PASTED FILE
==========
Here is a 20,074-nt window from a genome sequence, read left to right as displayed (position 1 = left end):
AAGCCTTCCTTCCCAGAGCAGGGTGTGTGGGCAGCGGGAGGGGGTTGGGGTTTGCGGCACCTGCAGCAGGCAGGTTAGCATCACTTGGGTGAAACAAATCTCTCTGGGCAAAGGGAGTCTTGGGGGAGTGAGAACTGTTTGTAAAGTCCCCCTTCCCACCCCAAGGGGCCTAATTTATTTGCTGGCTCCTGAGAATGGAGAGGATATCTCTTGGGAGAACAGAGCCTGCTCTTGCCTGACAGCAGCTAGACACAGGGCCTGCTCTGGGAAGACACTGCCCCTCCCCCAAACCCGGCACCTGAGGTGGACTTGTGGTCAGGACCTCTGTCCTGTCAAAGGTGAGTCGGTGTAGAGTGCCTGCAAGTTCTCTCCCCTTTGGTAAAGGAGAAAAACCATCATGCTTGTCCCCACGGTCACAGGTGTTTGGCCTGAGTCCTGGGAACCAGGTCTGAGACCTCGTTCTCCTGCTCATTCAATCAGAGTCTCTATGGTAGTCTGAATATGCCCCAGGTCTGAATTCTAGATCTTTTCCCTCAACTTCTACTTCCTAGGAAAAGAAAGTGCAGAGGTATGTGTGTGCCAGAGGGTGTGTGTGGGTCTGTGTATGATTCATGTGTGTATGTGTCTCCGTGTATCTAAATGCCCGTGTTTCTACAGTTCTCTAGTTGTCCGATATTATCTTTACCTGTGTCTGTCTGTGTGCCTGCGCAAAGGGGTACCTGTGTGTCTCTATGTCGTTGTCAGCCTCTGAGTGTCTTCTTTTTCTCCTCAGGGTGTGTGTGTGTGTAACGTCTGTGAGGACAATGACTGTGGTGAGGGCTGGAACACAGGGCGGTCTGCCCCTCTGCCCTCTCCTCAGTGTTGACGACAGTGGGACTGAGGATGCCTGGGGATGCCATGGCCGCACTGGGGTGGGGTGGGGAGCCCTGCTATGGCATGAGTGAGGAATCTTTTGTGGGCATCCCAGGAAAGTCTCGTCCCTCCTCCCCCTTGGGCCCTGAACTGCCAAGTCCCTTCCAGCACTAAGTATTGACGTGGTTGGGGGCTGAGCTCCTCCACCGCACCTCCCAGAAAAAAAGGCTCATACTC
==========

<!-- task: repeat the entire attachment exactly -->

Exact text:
Here is a 20,074-nt window from a genome sequence, read left to right as displayed (position 1 = left end):
AAGCCTTCCTTCCCAGAGCAGGGTGTGTGGGCAGCGGGAGGGGGTTGGGGTTTGCGGCACCTGCAGCAGGCAGGTTAGCATCACTTGGGTGAAACAAATCTCTCTGGGCAAAGGGAGTCTTGGGGGAGTGAGAACTGTTTGTAAAGTCCCCCTTCCCACCCCAAGGGGCCTAATTTATTTGCTGGCTCCTGAGAATGGAGAGGATATCTCTTGGGAGAACAGAGCCTGCTCTTGCCTGACAGCAGCTAGACACAGGGCCTGCTCTGGGAAGACACTGCCCCTCCCCCAAACCCGGCACCTGAGGTGGACTTGTGGTCAGGACCTCTGTCCTGTCAAAGGTGAGTCGGTGTAGAGTGCCTGCAAGTTCTCTCCCCTTTGGTAAAGGAGAAAAACCATCATGCTTGTCCCCACGGTCACAGGTGTTTGGCCTGAGTCCTGGGAACCAGGTCTGAGACCTCGTTCTCCTGCTCATTCAATCAGAGTCTCTATGGTAGTCTGAATATGCCCCAGGTCTGAATTCTAGATCTTTTCCCTCAACTTCTACTTCCTAGGAAAAGAAAGTGCAGAGGTATGTGTGTGCCAGAGGGTGTGTGTGGGTCTGTGTATGATTCATGTGTGTATGTGTCTCCGTGTATCTAAATGCCCGTGTTTCTACAGTTCTCTAGTTGTCCGATATTATCTTTACCTGTGTCTGTCTGTGTGCCTGCGCAAAGGGGTACCTGTGTGTCTCTATGTCGTTGTCAGCCTCTGAGTGTCTTCTTTTTCTCCTCAGGGTGTGTGTGTGTGTAACGTCTGTGAGGACAATGACTGTGGTGAGGGCTGGAACACAGGGCGGTCTGCCCCTCTGCCCTCTCCTCAGTGTTGACGACAGTGGGACTGAGGATGCCTGGGGATGCCATGGCCGCACTGGGGTGGGGTGGGGAGCCCTGCTATGGCATGAGTGAGGAATCTTTTGTGGGCATCCCAGGAAAGTCTCGTCCCTCCTCCCCCTTGGGCCCTGAACTGCCAAGTCCCTTCCAGCACTAAGTATTGACGTGGTTGGGGGCTGAGCTCCTCCACCGCACCTCCCAGAAAAAAAGGCTCATACTC